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H.Res. 608: Impeaching Antony John Blinken, Secretary of State, for high crimes and misdemeanors.

He would be the first Cabinet secretary impeached in 145 years.


A recent Washington Post article has called recent years, but particularly 2021, the “era of perpetual impeachment.”

In recent months, GovTrack Insider has covered attempts by Republicans in the House of Representatives to impeach Secretary of Homeland Security Alejandro Mayorkas for failure to secure the U.S.-Mexico border, and to impeach President Joe Biden — on his first full day in office, no less — for pursuing formal U.S. foreign policy goals with respect to Ukraine when he was vice president.

Since then, additional resolutions to impeach Biden — on other charges that have arisen since his inauguration — have been introduced by Rep. Bob Gibbs (R-OH7) with three Republican cosponsorsby Rep. Randy Weber (R-TX14) with two Republican cosponsorsby Rep. Lauren Boebert (R-CO3) with five Republican cosponsors, and by Rep. Marjorie Greene (R-GA14) again and again and again.

What the resolution does

Now another resolution seeks to impeach another Biden administration figure: Secretary of State Antony Blinken. The resolution accuses Blinken of violating several laws.

With the recent Taliban takeover of Afghanistan, many American personnel in the country found themselves unable or stymied in their attempts to leave for a time, including a terrorist attack that killed 12 Americans. The resolution argues Blinken violated a law requiring the Secretary of State to “provide for the safe and efficient evacuation of United States Government personnel, dependents, and private United States citizens when their lives are endangered.”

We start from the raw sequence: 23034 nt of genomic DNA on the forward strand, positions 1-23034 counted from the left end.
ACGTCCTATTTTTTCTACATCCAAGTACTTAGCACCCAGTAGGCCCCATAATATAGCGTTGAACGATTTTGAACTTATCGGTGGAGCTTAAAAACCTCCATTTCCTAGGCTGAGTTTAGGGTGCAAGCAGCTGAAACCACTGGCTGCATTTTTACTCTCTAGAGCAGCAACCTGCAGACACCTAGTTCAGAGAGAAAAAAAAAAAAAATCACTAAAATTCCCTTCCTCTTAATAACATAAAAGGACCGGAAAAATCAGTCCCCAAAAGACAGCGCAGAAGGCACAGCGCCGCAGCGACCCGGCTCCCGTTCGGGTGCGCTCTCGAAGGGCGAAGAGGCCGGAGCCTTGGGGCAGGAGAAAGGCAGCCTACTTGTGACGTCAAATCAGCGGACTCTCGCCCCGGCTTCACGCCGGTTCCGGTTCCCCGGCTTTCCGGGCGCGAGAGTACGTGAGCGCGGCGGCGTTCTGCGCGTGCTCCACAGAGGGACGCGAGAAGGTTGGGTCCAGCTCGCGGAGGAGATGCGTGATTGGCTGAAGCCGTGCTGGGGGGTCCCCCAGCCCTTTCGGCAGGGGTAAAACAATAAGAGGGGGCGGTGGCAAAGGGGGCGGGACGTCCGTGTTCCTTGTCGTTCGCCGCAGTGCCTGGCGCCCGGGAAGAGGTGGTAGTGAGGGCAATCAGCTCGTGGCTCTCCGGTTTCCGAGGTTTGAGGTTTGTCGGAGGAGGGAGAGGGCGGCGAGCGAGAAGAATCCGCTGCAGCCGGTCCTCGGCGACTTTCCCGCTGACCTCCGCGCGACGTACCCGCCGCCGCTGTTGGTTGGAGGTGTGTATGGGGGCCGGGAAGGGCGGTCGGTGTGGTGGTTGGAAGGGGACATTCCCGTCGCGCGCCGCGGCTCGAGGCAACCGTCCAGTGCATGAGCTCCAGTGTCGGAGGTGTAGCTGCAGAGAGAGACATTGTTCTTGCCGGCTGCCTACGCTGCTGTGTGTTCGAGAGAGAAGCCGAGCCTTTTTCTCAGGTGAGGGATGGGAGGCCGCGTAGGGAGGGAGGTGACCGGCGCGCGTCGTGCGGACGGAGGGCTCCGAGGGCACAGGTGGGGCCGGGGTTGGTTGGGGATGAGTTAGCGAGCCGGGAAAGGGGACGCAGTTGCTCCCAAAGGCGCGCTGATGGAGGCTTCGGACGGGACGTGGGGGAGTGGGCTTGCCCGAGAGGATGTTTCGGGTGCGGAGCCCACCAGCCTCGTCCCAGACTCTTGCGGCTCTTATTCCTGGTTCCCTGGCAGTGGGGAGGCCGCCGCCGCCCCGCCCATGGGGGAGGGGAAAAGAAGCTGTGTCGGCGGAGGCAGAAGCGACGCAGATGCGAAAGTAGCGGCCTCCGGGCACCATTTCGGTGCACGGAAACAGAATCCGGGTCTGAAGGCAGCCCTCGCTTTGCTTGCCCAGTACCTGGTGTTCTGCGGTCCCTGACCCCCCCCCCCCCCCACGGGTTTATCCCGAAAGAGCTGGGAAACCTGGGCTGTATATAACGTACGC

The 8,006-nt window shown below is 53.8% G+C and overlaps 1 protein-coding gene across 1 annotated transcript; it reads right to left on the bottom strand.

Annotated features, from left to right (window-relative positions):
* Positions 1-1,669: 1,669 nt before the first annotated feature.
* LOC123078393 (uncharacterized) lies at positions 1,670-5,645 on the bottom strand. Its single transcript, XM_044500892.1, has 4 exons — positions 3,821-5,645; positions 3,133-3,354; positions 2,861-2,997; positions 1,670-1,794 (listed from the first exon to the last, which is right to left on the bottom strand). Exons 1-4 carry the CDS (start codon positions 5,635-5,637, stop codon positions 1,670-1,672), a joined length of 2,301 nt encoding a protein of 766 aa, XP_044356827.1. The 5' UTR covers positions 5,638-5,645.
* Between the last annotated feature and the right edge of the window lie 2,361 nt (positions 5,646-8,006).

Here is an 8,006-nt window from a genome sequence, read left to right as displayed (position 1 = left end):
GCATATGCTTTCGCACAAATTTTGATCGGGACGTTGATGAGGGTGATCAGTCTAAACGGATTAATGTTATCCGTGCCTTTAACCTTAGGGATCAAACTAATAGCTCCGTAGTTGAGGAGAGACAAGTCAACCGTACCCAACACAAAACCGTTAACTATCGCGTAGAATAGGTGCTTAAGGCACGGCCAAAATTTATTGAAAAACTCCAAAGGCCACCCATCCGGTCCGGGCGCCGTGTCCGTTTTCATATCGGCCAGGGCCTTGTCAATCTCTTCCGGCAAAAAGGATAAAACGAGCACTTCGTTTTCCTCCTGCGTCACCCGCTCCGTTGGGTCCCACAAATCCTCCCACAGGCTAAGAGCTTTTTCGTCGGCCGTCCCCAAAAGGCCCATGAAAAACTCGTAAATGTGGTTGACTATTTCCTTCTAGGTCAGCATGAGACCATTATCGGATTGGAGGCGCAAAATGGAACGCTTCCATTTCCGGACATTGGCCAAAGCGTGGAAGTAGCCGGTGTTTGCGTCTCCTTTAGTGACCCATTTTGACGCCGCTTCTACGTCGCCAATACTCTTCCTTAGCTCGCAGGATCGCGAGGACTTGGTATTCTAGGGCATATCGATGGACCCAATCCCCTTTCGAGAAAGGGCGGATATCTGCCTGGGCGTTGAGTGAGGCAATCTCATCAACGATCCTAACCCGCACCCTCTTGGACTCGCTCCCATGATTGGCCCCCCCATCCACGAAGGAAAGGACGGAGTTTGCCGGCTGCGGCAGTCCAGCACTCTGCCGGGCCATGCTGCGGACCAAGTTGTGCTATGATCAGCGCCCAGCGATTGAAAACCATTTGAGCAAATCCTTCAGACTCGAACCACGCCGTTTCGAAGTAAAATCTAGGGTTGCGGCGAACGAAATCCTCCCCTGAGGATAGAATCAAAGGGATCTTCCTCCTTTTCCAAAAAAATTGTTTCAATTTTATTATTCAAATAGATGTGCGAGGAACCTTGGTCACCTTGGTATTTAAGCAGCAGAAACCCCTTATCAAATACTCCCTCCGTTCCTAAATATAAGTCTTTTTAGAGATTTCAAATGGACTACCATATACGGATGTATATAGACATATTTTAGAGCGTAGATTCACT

(The impeachment resolution omits the preceding sentence of the law: “The Secretary of State shall develop and implement policies and programs to provide for the safe and efficient evacuation of United States Government personnel.” Blinken could argue that he did indeed develop and implement such policies, it’s just the situation on the ground fell apart so rapidly that they were inadequate.)

The impeachment resolution also argues that on August 25 when Blinken gave his first press conference since the Afghanistan collapse, he violated a law for the State Department to keep both the House and Senate Foreign Affairs Committees “fully and currently informed” of events within their jurisdiction. Blinken subsequently testified before the House committee on September 13 and the Senate committee on September 14.

The resolution was introduced in the House on August 27 as H.Res. 608, by Rep. Ralph Norman (R-SC5).

What supporters say

Supporters argue that Blinken’s actions contributed to unnecessary deaths of servicemembers, a foreign nation in chaos, and what even many members of the president’s own party acknowledge is one of the biggest foreign policy debacles in decades.

“The recent events in Afghanistan were entirely preventable,” Rep. Norman said in a press release. “The actions undertaken by this administration, but more specifically Secretary Blinken, were irresponsible and have placed countless American lives in harm’s way, resulting in the deadliest attack on American soldiers in the last decade.”